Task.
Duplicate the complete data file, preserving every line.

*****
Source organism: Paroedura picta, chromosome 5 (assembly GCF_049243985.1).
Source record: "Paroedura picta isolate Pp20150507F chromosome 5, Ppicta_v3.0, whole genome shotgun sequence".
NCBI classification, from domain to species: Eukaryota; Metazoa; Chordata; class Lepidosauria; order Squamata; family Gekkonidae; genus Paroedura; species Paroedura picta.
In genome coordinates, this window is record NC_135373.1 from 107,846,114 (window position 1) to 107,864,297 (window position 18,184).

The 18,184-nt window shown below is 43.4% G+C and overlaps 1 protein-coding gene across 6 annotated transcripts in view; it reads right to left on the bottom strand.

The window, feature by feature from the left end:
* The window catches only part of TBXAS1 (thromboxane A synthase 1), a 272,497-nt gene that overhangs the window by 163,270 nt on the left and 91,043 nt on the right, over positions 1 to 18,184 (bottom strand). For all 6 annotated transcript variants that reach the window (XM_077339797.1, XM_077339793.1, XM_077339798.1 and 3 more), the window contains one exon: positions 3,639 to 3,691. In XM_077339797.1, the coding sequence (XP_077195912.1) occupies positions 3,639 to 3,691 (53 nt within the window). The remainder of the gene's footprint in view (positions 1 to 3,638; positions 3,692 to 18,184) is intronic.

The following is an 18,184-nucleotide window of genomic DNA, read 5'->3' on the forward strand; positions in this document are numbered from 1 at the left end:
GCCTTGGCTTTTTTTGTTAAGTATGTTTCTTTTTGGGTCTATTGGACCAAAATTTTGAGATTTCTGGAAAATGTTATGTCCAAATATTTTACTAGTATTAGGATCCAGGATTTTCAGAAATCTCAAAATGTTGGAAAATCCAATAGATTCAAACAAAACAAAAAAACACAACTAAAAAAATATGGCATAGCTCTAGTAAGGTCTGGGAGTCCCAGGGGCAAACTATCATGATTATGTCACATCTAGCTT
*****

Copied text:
Source organism: Paroedura picta, chromosome 5 (assembly GCF_049243985.1).
Source record: "Paroedura picta isolate Pp20150507F chromosome 5, Ppicta_v3.0, whole genome shotgun sequence".
NCBI classification, from domain to species: Eukaryota; Metazoa; Chordata; class Lepidosauria; order Squamata; family Gekkonidae; genus Paroedura; species Paroedura picta.
In genome coordinates, this window is record NC_135373.1 from 107,846,114 (window position 1) to 107,864,297 (window position 18,184).

The 18,184-nt window shown below is 43.4% G+C and overlaps 1 protein-coding gene across 6 annotated transcripts in view; it reads right to left on the bottom strand.

The window, feature by feature from the left end:
* The window catches only part of TBXAS1 (thromboxane A synthase 1), a 272,497-nt gene that overhangs the window by 163,270 nt on the left and 91,043 nt on the right, over positions 1 to 18,184 (bottom strand). For all 6 annotated transcript variants that reach the window (XM_077339797.1, XM_077339793.1, XM_077339798.1 and 3 more), the window contains one exon: positions 3,639 to 3,691. In XM_077339797.1, the coding sequence (XP_077195912.1) occupies positions 3,639 to 3,691 (53 nt within the window). The remainder of the gene's footprint in view (positions 1 to 3,638; positions 3,692 to 18,184) is intronic.

The following is an 18,184-nucleotide window of genomic DNA, read 5'->3' on the forward strand; positions in this document are numbered from 1 at the left end:
GCCTTGGCTTTTTTTGTTAAGTATGTTTCTTTTTGGGTCTATTGGACCAAAATTTTGAGATTTCTGGAAAATGTTATGTCCAAATATTTTACTAGTATTAGGATCCAGGATTTTCAGAAATCTCAAAATGTTGGAAAATCCAATAGATTCAAACAAAACAAAAAAACACAACTAAAAAAATATGGCATAGCTCTAGTAAGGTCTGGGAGTCCCAGGGGCAAACTATCATGATTATGTCACATCTAGCTT